How to have a good life, based on the world's longest study of happiness

How to have a good life, based on the world's longest study of happiness

In 1938, Harvard began an in-depth study of the secrets to happiness. It's still going, and in today's podcast episode, the study's director, Bob Waldinger, tells about the keys to a satisfying life, based on 85 years of research.

Adobe Stock

What makes for a good life? Such a simple question, yet we don't have great answers. Most of us try to figure it out as we go along, and many end up feeling like they never got to the bottom of it.

Shouldn't something so important be approached with more scientific rigor? In 1938, Harvard researchers began a study to fill this gap. Since then, they’ve followed hundreds of people over the course of their lives, hoping to identify which factors are key to long-term satisfaction.

Eighty-five years later, the Harvard Study of Adult Development is still going. And today, its directors, the psychiatrists Bob Waldinger and Marc Shulz, have published a book that pulls together the study’s most important findings. It’s called The Good Life: Lessons from the World’s Longest Scientific Study of Happiness.

In this podcast episode, I talked with Dr. Waldinger about life lessons that we can mine from the Harvard study and his new book.

Listen on Apple | Listen on Spotify | Listen on Stitcher | Listen on Amazon | Listen on Google

More background on the study

Back in the 1930s, the research began with 724 people. Some were first-year Harvard students paying full tuition, others were freshmen who needed financial help, and the rest were 14-year-old boys from inner city Boston – white males only. Fortunately, the study team realized the error of their ways and expanded their sample to include the wives and daughters of the first participants. And Waldinger’s book focuses on the Harvard study findings that can be corroborated by evidence from additional research on the lives of people of different races and other minorities.

The study now includes over 1,300 relatives of the original participants, spanning three generations. Every two years, the participants have sent the researchers a filled-out questionnaire, reporting how their lives are going. At five-year intervals, the research team takes a peek their health records and, every 15 years, the psychologists meet their subjects in-person to check out their appearance and behavior.

But they don’t stop there. No, the researchers factor in multiple blood samples, DNA, images from body scans, and even the donated brains of 25 participants.

Robert Waldinger, director of the Harvard Study of Adult Development.

Katherine Taylor

Dr. Waldinger is Clinical Professor of Psychiatry at Harvard Medical School, in addition to being Director of the Harvard Study of Adult Development. He got his M.D. from Harvard Medical School and has published numerous scientific papers he’s a practicing psychiatrist and psychoanalyst, he teaches Harvard medical students, and since that is clearly not enough to keep him busy, he’s also a Zen priest.

His book is a must-read if you’re looking for scientific evidence on how to design your life for more satisfaction so someday in the future you can look back on it without regret, and this episode was an amazing conversation in which Dr. Waldinger breaks down many of the cliches about the good life, making his advice real and tangible. We also get into what he calls “side-by-side” relationships, personality traits for the good life, and the downsides of being too strict about work-life balance.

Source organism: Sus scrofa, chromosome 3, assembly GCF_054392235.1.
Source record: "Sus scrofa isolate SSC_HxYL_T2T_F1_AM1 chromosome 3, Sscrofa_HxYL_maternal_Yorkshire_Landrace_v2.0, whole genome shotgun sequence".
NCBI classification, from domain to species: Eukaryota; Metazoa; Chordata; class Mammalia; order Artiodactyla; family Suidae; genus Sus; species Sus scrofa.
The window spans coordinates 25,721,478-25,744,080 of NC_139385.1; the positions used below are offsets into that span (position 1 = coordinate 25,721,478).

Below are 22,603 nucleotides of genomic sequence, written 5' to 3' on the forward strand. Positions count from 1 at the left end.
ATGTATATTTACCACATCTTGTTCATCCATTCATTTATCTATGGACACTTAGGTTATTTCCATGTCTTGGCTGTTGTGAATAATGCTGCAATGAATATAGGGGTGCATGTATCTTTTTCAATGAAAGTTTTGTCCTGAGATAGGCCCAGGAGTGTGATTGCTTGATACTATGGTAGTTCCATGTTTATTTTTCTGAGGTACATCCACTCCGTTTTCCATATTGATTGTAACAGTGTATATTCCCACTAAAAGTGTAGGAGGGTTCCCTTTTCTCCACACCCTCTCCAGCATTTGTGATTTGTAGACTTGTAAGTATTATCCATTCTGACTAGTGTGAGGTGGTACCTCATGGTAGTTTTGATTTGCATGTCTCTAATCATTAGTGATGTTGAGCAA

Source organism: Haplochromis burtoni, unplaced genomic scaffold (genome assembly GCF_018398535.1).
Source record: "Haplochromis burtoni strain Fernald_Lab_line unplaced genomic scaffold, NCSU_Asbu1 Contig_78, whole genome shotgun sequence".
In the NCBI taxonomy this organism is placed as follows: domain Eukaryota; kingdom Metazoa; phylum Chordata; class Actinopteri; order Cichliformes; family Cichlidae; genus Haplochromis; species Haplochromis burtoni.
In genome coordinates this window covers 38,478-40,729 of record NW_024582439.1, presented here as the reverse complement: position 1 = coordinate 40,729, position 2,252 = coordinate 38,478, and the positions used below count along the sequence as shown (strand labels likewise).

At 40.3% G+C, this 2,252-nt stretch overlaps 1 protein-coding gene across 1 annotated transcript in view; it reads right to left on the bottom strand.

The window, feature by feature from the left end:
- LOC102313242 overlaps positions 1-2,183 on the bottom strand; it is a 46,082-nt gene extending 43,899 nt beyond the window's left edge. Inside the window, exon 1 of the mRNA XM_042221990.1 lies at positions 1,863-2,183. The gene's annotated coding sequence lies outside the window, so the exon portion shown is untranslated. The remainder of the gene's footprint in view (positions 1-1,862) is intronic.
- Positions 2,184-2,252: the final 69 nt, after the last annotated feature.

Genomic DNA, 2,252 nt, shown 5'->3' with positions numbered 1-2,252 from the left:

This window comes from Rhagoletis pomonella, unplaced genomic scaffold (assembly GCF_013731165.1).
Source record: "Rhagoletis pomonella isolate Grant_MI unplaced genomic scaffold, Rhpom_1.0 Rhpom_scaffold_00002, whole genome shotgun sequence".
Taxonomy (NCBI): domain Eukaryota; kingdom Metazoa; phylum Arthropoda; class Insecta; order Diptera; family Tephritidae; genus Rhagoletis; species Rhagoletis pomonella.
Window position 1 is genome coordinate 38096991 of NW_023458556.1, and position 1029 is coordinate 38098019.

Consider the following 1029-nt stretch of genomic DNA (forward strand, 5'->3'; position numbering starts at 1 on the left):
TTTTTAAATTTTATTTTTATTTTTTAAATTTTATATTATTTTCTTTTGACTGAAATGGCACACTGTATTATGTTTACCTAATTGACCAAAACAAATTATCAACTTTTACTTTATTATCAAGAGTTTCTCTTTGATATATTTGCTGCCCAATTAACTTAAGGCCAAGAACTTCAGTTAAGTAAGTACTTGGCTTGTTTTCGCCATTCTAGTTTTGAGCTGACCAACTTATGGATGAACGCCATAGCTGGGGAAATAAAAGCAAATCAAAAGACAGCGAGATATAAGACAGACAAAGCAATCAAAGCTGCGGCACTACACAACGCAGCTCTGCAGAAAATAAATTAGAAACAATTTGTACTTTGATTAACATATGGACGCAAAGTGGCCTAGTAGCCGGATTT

Show links

- Bob Waldinger
- Waldinger's book, The Good Life: Lessons from the World's Longest Scientific Study of Happiness
- The Harvard Study of Adult Development
- Waldinger's Ted Talk
- Gallup report finding that people with good friends at work have higher engagement with their jobs
- The link between relationships and well-being
- Those with social connections live longer

Matt Fuchs
Matt Fuchs is the host of the Making Sense of Science podcast and served previously as the editor-in-chief of He writes as a contributor to the Washington Post, and his articles have also appeared in the New York Times, WIRED, Nautilus Magazine, Fortune Magazine and TIME Magazine. Follow him @fuchswriter.
When doctors couldn’t stop her daughter’s seizures, this mom earned a PhD and found a treatment herself.

Savannah Salazar (left) and her mother, Tracy Dixon-Salazaar, who earned a PhD in neurobiology in the quest for a treatment of her daughter's seizure disorder.

LGS Foundation

Twenty-eight years ago, Tracy Dixon-Salazaar woke to the sound of her daughter, two-year-old Savannah, in the midst of a medical emergency.

“I entered [Savannah’s room] to see her tiny little body jerking about violently in her bed,” Tracy said in an interview. “I thought she was choking.” When she and her husband frantically called 911, the paramedic told them it was likely that Savannah had had a seizure—a term neither Tracy nor her husband had ever heard before.

Keep ReadingKeep Reading
Sarah Watts

Sarah Watts is a health and science writer based in Chicago.

A robot cafe in Tokyo is making work possible for people with disabilities.

A robot server, controlled remotely by a disabled worker, delivers drinks to patrons at the DAWN cafe in Tokyo.

Photo courtesy of

A sleek, four-foot tall white robot glides across a cafe storefront in Tokyo’s Nihonbashi district, holding a two-tiered serving tray full of tea sandwiches and pastries. The cafe’s patrons smile and say thanks as they take the tray—but it’s not the robot they’re thanking. Instead, the patrons are talking to the person controlling the robot—a restaurant employee who operates the avatar from the comfort of their home.

Keep ReadingKeep Reading
Sarah Watts

Sarah Watts is a health and science writer based in Chicago.